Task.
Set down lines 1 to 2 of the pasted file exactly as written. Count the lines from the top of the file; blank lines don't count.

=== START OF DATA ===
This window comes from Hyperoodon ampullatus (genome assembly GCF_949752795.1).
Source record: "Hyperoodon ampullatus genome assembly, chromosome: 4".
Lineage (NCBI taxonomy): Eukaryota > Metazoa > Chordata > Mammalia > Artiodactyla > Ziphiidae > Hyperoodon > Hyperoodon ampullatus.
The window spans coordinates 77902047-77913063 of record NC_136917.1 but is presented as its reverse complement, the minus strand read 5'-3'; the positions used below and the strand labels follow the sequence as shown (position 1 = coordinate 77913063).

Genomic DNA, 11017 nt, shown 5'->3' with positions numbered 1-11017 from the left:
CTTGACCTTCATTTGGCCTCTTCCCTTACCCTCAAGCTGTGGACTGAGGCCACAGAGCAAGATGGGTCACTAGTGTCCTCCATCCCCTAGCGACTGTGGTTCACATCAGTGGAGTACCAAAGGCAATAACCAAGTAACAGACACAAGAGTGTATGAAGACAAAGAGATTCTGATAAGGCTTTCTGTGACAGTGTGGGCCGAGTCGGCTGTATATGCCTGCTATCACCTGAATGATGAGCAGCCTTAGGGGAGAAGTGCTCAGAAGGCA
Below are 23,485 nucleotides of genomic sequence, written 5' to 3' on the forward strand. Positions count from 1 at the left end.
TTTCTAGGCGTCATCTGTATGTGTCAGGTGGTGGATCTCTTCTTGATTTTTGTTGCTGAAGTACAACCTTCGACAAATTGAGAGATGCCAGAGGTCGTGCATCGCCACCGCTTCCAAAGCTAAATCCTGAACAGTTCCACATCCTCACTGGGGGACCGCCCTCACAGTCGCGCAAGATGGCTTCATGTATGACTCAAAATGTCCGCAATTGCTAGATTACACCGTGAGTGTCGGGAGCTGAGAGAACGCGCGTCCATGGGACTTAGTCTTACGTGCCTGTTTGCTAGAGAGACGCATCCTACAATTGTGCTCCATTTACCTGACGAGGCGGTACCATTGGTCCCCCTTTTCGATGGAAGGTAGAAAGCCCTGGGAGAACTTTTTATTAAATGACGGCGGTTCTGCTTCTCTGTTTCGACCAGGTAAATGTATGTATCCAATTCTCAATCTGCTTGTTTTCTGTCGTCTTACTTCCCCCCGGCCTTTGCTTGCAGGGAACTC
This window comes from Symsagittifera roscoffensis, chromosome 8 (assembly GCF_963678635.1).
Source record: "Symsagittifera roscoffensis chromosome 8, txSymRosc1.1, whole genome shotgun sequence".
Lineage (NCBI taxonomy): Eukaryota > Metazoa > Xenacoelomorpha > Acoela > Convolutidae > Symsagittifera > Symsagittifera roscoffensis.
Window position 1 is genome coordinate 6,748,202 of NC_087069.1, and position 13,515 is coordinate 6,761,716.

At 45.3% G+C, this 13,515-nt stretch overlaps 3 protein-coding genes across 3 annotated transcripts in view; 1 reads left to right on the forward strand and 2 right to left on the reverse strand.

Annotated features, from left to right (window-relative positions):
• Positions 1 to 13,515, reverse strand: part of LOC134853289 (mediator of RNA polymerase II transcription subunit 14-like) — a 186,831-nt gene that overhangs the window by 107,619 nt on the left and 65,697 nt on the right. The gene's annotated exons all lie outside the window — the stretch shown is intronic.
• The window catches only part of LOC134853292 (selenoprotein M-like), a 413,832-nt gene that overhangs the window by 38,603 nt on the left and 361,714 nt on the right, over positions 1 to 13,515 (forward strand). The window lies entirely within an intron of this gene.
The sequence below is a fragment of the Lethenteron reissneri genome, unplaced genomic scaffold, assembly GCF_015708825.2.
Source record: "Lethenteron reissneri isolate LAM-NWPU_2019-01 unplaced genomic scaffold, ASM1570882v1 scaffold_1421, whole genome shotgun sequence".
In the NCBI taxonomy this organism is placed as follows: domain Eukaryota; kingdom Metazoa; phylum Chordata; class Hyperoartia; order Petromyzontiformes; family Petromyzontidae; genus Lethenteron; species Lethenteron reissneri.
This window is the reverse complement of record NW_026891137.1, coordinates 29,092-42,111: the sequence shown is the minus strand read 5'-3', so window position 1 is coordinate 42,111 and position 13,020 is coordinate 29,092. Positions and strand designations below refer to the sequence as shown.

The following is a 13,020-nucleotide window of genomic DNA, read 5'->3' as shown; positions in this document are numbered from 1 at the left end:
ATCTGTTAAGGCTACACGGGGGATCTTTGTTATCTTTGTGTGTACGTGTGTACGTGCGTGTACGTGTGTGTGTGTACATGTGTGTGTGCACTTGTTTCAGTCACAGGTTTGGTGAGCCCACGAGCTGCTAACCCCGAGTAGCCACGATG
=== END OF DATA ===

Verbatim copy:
This window comes from Hyperoodon ampullatus (genome assembly GCF_949752795.1).
Source record: "Hyperoodon ampullatus genome assembly, chromosome: 4".